You know what tastes great together (other than chocolate and peanut butter)? The combination of an asset generation engine that produces a lot of high yielding loans and a liquid balance sheet funded by low cost, sticky deposits. While there are a number of banks that fall into one or the other of these categories and may have been patiently waiting to find their complimentary opposite, there is no reason why this natural pairing should not happen more frequently—just like in the classic Reese’s commercial, this combination could easily occur more spontaneously and without any elaborate or lengthy courtship.
Asset generators (i.e., banks that grow loans substantially faster than deposits) buying deposit rich franchises with low loan to deposit ratios is nothing new. Capital One’s 2005 acquisition of Hibernia is a classic (and perhaps most the extreme) example of, and template for, this type of transaction. In its quintessential formulation, a bank with a national lending business that generates lots of high yielding loans significantly faster than it can gather deposits buys a bank in a slower growth market with lots of sticky, low cost deposits that is “under-loaned.” Mixing my metaphors (obviously I have dessert on my mind), the cherry on top of this sundae is that the CEO of the acquired bank remains to run the legacy banking operations. Ideally, the end result is a bank that can grow high yielding loans at a rapid pace funded by a deep well of low cost deposits.
Great combination, right? Unfortunately, there is one glaring issue with this model—traditionally, for a deal to occur, a deposit franchise has to (finally) decide to sell, the timing of which can obviously be hard to predict or rely upon. However, instead of waiting in the wings for an aging CEO to finally cash in his chips or hoping that an elaborate and oblique courtship conducted through intermediaries bears fruit, there is significantly simpler and more direct option for confident asset generators: make a public and unsolicited bid.
I mentioned in an earlier post that I think one of the reasons why public unsolicited bids were so rare in banking is because of the general “clubbiness” of the industry (I have some thoughts on why that exists that I will share in a later post) in general and, in particular, the concern that by making such a bid, a potential buyer, if unsuccessful will have prejudiced itself in the event that the bank later decides to put itself up for sale. I think that both the general and particular concern are much less of an issue for an asset generator with a national lending business because, almost by definition, the CEOs and boards of those type of institutions are less likely to be bound by, or troubled by the breach of, any of the more parochial conventions regarding combinations prevalent in any particular markets. In addition, such asset generators, since they are probably largely indifferent as to the geographical location of a deposit franchise, can easily treat these opportunities like the proverbial bus—if missed, another will appear.
Further, many of the characteristics that would make any particular deposit franchise a perfect target for an asset generator—low loan to deposit ratio, slow growth market, etc.—probably also mean that the target has earnings issues and difficulty in providing acceptable (current or future) returns to stockholders. In such a case, a properly priced (i.e., not a “low-ball”) bid should prove attractive to both stockholders and the target’s board of directors—particularly if the latter is both informed as to, and being candid about, the target’s prospects as a stand alone entity.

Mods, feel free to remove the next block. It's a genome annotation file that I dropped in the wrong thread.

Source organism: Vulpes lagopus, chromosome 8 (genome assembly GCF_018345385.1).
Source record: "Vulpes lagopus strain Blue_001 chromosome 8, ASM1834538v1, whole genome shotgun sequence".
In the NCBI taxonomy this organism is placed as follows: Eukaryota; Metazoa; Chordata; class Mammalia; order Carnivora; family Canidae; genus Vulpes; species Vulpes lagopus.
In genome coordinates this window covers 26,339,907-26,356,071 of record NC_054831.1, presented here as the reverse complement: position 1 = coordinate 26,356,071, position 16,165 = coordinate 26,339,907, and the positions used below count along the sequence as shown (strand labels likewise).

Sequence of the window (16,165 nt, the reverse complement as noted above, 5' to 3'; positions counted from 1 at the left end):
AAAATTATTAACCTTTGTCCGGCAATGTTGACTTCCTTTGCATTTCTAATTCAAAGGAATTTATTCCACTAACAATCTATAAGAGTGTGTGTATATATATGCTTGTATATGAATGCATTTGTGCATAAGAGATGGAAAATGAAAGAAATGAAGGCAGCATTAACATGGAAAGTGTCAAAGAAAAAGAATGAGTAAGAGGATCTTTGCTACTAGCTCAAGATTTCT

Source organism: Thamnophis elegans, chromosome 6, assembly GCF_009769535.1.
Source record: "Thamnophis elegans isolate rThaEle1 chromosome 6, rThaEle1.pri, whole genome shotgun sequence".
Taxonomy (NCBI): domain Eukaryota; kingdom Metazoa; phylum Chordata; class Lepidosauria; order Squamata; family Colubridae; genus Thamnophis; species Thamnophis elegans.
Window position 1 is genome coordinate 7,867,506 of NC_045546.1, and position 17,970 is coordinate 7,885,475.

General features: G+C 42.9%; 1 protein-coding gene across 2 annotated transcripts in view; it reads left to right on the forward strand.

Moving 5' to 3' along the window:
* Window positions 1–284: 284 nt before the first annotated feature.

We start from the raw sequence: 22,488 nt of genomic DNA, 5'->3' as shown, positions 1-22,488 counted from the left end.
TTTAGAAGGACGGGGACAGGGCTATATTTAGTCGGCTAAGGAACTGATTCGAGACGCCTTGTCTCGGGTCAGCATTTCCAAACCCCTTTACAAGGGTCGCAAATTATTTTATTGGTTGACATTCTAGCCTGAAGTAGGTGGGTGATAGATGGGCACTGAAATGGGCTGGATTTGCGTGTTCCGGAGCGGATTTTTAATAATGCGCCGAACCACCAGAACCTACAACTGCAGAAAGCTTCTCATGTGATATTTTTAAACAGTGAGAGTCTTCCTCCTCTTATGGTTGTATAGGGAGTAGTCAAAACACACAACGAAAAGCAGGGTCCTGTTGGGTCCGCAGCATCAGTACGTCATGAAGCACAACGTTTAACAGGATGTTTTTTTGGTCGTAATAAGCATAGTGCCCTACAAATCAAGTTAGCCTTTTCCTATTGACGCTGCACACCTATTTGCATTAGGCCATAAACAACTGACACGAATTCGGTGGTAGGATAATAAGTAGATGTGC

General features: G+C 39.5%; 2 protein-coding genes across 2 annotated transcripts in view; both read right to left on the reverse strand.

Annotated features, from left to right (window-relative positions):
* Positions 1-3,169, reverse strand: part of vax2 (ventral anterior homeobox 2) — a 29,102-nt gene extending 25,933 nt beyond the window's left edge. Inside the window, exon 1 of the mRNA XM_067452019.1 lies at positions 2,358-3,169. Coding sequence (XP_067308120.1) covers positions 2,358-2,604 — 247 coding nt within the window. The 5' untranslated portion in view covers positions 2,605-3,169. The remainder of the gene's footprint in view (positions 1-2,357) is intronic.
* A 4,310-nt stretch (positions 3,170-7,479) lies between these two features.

Finally, with respect to those asset generators who would need local management to run a deposit franchise, an unsolicited bid (again, if properly priced) could conceivably be a blessing in disguise—not only could the CEO get a premium for his stock and retain his job, but it also might be a way for him to solve his growth and profitability issues without ever actually admitting they exist.
In terms of likely candidates for either side of this type of delicious combination, there are a number of obvious choices. On the asset generator side, Triumph Bancorp (Nasdaq: TBK) has a clear familiarity with this model, as does Bank of the Ozarks (Nasdaq:OZRK), though their success with their “spin-up” branches and the sheer size of their funding needs, combined with their enviable asset betas, may signal a move towards the more predictable route of just paying up for deposits in a targeted fashion. On the deposit franchise side, almost any publicly traded bank in California’s Central Valley would be a good choice, as would a bank like MidSouth (NYSE:MSL) that has a good deposit franchise, but is experiencing earnings challenges due to the decision to drastically limit exposure to a particular industry.
While the idea of a public unsolicited bid may have its clearest application in bringing together two banks that effectively represent opposite sides of a balance sheet, some banks with slightly more traditional loan and deposit makeups may also want to consider more aggressive methods of securing deposit funding, particularly as the tide goes out with respect to deposit costs and the quality of deposit franchises.
Lastly, as potential bidders contemplate this step, they should be mindful that there is no time like the present, as rising rates and increased emphasis on core deposits may narrow the valuation multiple advantage that many strong asset generators now have compared to deposit franchises. Taking a wait and see approach to acquiring a deposit franchise may significantly limit an asset generator’s options and will almost certainly make the transaction more expensive.